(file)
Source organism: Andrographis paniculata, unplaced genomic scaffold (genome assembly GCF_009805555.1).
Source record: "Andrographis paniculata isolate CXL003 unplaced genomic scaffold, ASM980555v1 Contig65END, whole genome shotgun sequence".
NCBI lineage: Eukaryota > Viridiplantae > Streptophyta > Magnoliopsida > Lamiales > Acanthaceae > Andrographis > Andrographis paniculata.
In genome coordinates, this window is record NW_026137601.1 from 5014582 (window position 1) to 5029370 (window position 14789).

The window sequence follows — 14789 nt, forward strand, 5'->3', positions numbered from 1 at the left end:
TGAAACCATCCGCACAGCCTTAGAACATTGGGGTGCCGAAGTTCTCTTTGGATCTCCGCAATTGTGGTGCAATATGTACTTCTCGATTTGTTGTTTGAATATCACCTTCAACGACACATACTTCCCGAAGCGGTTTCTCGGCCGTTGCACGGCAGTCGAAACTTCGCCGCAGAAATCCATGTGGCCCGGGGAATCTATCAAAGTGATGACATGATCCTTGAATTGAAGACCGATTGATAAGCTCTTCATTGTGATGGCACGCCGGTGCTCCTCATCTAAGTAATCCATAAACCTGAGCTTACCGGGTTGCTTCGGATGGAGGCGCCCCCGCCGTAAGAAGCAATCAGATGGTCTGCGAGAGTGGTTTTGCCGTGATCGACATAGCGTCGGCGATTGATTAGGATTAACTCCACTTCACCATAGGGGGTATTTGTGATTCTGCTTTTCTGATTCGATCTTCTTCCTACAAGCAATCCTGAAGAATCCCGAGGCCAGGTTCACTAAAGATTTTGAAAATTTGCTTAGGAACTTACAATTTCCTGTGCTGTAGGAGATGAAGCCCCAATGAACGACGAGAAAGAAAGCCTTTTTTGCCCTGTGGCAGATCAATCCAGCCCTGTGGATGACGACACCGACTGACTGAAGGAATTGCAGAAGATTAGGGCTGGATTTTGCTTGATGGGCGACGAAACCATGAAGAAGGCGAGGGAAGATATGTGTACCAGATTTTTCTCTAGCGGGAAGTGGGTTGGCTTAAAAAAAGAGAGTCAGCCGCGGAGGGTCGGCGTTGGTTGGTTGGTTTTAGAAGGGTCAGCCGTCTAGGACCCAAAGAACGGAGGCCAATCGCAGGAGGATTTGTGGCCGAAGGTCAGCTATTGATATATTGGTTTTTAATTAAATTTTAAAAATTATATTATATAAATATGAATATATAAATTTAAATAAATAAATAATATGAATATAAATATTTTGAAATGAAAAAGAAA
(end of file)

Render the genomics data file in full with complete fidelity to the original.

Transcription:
Source organism: Andrographis paniculata, unplaced genomic scaffold (genome assembly GCF_009805555.1).
Source record: "Andrographis paniculata isolate CXL003 unplaced genomic scaffold, ASM980555v1 Contig65END, whole genome shotgun sequence".
NCBI lineage: Eukaryota > Viridiplantae > Streptophyta > Magnoliopsida > Lamiales > Acanthaceae > Andrographis > Andrographis paniculata.
In genome coordinates, this window is record NW_026137601.1 from 5014582 (window position 1) to 5029370 (window position 14789).

The window sequence follows — 14789 nt, forward strand, 5'->3', positions numbered from 1 at the left end:
TGAAACCATCCGCACAGCCTTAGAACATTGGGGTGCCGAAGTTCTCTTTGGATCTCCGCAATTGTGGTGCAATATGTACTTCTCGATTTGTTGTTTGAATATCACCTTCAACGACACATACTTCCCGAAGCGGTTTCTCGGCCGTTGCACGGCAGTCGAAACTTCGCCGCAGAAATCCATGTGGCCCGGGGAATCTATCAAAGTGATGACATGATCCTTGAATTGAAGACCGATTGATAAGCTCTTCATTGTGATGGCACGCCGGTGCTCCTCATCTAAGTAATCCATAAACCTGAGCTTACCGGGTTGCTTCGGATGGAGGCGCCCCCGCCGTAAGAAGCAATCAGATGGTCTGCGAGAGTGGTTTTGCCGTGATCGACATAGCGTCGGCGATTGATTAGGATTAACTCCACTTCACCATAGGGGGTATTTGTGATTCTGCTTTTCTGATTCGATCTTCTTCCTACAAGCAATCCTGAAGAATCCCGAGGCCAGGTTCACTAAAGATTTTGAAAATTTGCTTAGGAACTTACAATTTCCTGTGCTGTAGGAGATGAAGCCCCAATGAACGACGAGAAAGAAAGCCTTTTTTGCCCTGTGGCAGATCAATCCAGCCCTGTGGATGACGACACCGACTGACTGAAGGAATTGCAGAAGATTAGGGCTGGATTTTGCTTGATGGGCGACGAAACCATGAAGAAGGCGAGGGAAGATATGTGTACCAGATTTTTCTCTAGCGGGAAGTGGGTTGGCTTAAAAAAAGAGAGTCAGCCGCGGAGGGTCGGCGTTGGTTGGTTGGTTTTAGAAGGGTCAGCCGTCTAGGACCCAAAGAACGGAGGCCAATCGCAGGAGGATTTGTGGCCGAAGGTCAGCTATTGATATATTGGTTTTTAATTAAATTTTAAAAATTATATTATATAAATATGAATATATAAATTTAAATAAATAAATAATATGAATATAAATATTTTGAAATGAAAAAGAAA